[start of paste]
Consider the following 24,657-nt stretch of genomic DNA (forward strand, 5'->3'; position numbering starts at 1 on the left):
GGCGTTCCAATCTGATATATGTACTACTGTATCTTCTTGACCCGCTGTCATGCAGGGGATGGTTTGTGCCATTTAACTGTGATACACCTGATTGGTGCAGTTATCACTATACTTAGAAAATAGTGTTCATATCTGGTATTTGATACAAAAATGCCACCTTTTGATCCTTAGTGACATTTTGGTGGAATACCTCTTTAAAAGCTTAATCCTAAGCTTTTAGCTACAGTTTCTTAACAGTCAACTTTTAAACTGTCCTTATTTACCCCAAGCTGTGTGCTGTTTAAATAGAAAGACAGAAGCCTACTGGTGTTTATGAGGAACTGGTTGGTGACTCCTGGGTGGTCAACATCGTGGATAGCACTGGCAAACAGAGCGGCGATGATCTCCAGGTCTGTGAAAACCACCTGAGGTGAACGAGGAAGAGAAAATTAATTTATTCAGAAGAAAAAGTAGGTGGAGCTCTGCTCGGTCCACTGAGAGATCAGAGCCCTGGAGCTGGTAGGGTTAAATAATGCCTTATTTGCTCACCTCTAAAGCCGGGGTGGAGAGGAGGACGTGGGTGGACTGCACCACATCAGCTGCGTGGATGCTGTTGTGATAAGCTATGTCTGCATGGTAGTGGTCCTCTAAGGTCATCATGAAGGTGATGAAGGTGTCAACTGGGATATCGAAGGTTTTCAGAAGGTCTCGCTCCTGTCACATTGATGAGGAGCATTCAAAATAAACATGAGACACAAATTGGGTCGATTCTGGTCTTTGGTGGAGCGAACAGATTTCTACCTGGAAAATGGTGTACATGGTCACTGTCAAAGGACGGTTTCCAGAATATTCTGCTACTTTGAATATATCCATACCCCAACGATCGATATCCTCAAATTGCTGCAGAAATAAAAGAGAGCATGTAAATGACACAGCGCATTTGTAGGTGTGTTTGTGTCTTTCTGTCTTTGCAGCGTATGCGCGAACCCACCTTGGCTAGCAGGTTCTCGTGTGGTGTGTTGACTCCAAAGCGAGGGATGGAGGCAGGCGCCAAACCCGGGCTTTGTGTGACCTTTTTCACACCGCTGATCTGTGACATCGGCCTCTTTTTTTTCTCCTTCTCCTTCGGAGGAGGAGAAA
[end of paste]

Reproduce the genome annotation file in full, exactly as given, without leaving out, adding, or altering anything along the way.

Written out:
Consider the following 24,657-nt stretch of genomic DNA (forward strand, 5'->3'; position numbering starts at 1 on the left):
GGCGTTCCAATCTGATATATGTACTACTGTATCTTCTTGACCCGCTGTCATGCAGGGGATGGTTTGTGCCATTTAACTGTGATACACCTGATTGGTGCAGTTATCACTATACTTAGAAAATAGTGTTCATATCTGGTATTTGATACAAAAATGCCACCTTTTGATCCTTAGTGACATTTTGGTGGAATACCTCTTTAAAAGCTTAATCCTAAGCTTTTAGCTACAGTTTCTTAACAGTCAACTTTTAAACTGTCCTTATTTACCCCAAGCTGTGTGCTGTTTAAATAGAAAGACAGAAGCCTACTGGTGTTTATGAGGAACTGGTTGGTGACTCCTGGGTGGTCAACATCGTGGATAGCACTGGCAAACAGAGCGGCGATGATCTCCAGGTCTGTGAAAACCACCTGAGGTGAACGAGGAAGAGAAAATTAATTTATTCAGAAGAAAAAGTAGGTGGAGCTCTGCTCGGTCCACTGAGAGATCAGAGCCCTGGAGCTGGTAGGGTTAAATAATGCCTTATTTGCTCACCTCTAAAGCCGGGGTGGAGAGGAGGACGTGGGTGGACTGCACCACATCAGCTGCGTGGATGCTGTTGTGATAAGCTATGTCTGCATGGTAGTGGTCCTCTAAGGTCATCATGAAGGTGATGAAGGTGTCAACTGGGATATCGAAGGTTTTCAGAAGGTCTCGCTCCTGTCACATTGATGAGGAGCATTCAAAATAAACATGAGACACAAATTGGGTCGATTCTGGTCTTTGGTGGAGCGAACAGATTTCTACCTGGAAAATGGTGTACATGGTCACTGTCAAAGGACGGTTTCCAGAATATTCTGCTACTTTGAATATATCCATACCCCAACGATCGATATCCTCAAATTGCTGCAGAAATAAAAGAGAGCATGTAAATGACACAGCGCATTTGTAGGTGTGTTTGTGTCTTTCTGTCTTTGCAGCGTATGCGCGAACCCACCTTGGCTAGCAGGTTCTCGTGTGGTGTGTTGACTCCAAAGCGAGGGATGGAGGCAGGCGCCAAACCCGGGCTTTGTGTGACCTTTTTCACACCGCTGATCTGTGACATCGGCCTCTTTTTTTTCTCCTTCTCCTTCGGAGGAGGAGAAA